Last Sunday, Transgender Day of Visibility, of all the days, my friend was found dead in her home.

There are many things about this that are heartbreaking… but in these first days following her death, I think the most heartbreaking thing for me, as strange as it sounds, is that she’s finally at peace. It took death for her to find peace.

I never get to see her again, but if it means she’s finally OK now, then I guess I’m OK with never getting to see her again.

There is no more physical or emotional pain, and I suppose at the end of the day that’s all we really want for our friends.

Her reasons are her own, and I don’t feel any need to debate that. There were a number of contributing factors in her decision, and each of them is as important and personal as the last.

I just have some things to say about my most unique and beautiful friend, and a message that I hope will hold some meaning. The message: that maybe one day we can move forward more intelligently, and begin treating every single person on this earth with dignity, even if they make us uncomfortable.

I’m still processing a lot of emotions, but the thing I keep coming back to is the profound feeling of sadness that she never felt comfortable.

For much of Fred’s life he felt female. Fred was tall and strong and handsome, and kind of a badass, honestly. Very socially acceptable he was, packaged in this “correct” way for public consumption. He checked all the boxes. But inside Fred was uncomfortable, he didn’t feel right in the body he was born in.

These female feelings had a name: Francine. And when the time was right he channeled his badass energy into becoming who he truly felt like inside. When Francine was “born”, Fred finally felt right, but he was no longer packaged “correctly”, no longer conventional.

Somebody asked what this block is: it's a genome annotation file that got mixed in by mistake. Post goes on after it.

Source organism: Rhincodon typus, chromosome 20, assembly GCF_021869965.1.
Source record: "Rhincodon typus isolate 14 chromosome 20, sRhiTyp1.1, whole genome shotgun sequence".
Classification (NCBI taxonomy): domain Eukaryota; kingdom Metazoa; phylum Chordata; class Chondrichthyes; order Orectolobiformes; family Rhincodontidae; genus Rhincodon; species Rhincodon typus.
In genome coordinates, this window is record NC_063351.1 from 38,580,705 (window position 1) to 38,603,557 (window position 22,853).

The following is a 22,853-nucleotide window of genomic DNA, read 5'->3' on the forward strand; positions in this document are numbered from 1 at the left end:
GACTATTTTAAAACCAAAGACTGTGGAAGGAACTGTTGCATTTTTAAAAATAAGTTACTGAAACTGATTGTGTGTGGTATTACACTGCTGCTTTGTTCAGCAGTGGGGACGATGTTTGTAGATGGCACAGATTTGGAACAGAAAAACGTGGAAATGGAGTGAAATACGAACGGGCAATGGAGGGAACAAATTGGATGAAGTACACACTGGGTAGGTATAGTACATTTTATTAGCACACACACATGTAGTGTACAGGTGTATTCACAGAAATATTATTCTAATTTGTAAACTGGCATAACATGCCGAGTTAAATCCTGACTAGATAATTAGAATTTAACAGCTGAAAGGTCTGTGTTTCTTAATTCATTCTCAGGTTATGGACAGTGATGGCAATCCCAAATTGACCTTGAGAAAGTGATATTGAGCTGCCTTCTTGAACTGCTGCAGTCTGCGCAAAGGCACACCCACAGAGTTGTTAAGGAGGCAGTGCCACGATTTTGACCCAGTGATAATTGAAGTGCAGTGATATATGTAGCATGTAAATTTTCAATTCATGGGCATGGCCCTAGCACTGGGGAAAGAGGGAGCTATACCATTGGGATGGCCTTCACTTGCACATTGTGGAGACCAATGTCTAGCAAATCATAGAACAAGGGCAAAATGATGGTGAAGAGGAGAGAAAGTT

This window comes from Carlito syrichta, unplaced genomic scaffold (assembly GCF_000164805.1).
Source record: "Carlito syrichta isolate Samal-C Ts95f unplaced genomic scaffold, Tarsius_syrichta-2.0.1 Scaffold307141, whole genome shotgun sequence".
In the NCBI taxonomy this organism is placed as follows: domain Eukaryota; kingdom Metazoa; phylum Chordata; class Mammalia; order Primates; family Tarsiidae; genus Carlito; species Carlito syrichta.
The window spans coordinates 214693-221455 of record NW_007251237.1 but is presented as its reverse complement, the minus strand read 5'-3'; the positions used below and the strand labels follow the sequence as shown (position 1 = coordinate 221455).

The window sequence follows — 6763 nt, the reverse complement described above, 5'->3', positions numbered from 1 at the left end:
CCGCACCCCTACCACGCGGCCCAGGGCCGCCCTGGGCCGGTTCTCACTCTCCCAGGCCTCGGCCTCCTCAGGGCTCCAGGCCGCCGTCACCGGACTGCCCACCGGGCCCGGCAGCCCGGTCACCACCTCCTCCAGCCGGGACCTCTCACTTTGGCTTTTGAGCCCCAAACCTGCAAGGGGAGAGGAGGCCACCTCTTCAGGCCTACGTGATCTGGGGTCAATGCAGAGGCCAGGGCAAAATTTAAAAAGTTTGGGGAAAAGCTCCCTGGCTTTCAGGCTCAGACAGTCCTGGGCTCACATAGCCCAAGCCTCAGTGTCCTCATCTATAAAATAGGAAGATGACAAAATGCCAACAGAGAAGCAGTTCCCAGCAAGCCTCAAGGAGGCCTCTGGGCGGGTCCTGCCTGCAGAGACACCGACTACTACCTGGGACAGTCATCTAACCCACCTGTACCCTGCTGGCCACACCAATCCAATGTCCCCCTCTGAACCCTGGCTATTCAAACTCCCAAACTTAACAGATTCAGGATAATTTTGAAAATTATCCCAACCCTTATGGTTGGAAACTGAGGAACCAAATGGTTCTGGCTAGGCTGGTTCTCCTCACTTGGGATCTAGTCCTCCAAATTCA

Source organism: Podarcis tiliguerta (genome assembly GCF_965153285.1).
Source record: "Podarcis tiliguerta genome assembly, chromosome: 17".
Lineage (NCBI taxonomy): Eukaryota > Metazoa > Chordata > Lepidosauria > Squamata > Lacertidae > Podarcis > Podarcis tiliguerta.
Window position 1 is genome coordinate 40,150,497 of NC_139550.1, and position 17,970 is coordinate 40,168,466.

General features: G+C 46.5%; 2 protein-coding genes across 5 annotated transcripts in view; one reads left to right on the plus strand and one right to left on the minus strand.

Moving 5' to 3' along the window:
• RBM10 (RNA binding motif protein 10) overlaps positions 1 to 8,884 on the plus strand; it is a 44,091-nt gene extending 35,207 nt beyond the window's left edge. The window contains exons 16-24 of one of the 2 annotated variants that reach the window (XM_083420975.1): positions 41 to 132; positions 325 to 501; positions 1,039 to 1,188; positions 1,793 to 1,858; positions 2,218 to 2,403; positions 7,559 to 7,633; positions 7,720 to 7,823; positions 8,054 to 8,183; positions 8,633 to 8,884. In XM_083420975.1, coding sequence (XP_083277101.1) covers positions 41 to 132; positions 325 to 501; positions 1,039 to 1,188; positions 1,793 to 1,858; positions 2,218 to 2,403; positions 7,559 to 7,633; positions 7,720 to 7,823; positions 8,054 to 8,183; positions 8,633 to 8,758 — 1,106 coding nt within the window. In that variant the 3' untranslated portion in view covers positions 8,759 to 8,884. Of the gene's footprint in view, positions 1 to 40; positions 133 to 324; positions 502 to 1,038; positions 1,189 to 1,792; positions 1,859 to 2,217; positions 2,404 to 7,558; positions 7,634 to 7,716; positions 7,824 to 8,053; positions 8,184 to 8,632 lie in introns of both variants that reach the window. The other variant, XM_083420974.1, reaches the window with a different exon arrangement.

Fred was only honoring who he was: a man who felt like a woman. This person that we would come to know as Francine, had to overcome a great many hurdles as they put together a new package, one that felt like a more appropriate home for her soul to reside in.

But it was a hard sell for some, this new package… and where she felt uncomfortable in her own skin as Fred, she was made by others to feel uncomfortable in her new skin as Francine.

So she just couldn’t ever win. Never got too comfortable.

A couple of years ago, I learned that Native Americans have long recognized not just two genders but five:

  1. Men who feel like women
  2. Women who feel like men
  3. Men who feel like men
  4. Women who feel like women
  5. People who feel like both

In Native American culture, it’s the folks who aren’t “traditional” that are deemed special, the rock stars, so to speak. Men who feel like women, or women who feel like men, or people who feel like both; they have hidden secrets, understandings, and special ways about them that others do not. Their existence encompasses more.

They are revered, cherished, by their tribe.

Imagine: just being able to be you. No apologies, and no doubt. No hate thrown at you by weak, simple-minded people, no internalization of that hate, and no self-loathing. Just you… unapologetically strange, beautiful, purposeful you.

What would that world look like? I want to be a part of that world.

My friend never did get to live in that world, not for any meaningful length of time anyway.

Ever since I learned of this very well-established (and very healthy) viewpoint on gender ID, anymore I find it restrictive… and weird… the idea of just two gender identities.

Which is ironic because more than a few people would think of Franny as the weird one.

Why don’t we let people just be who they are?

Francine identified as a “she”, the whole four years that I knew her, but she’d talk to you any time you wanted about Fred. I think this made her a little different in trans world. Most trans people I’ve known won’t even tell you their given name.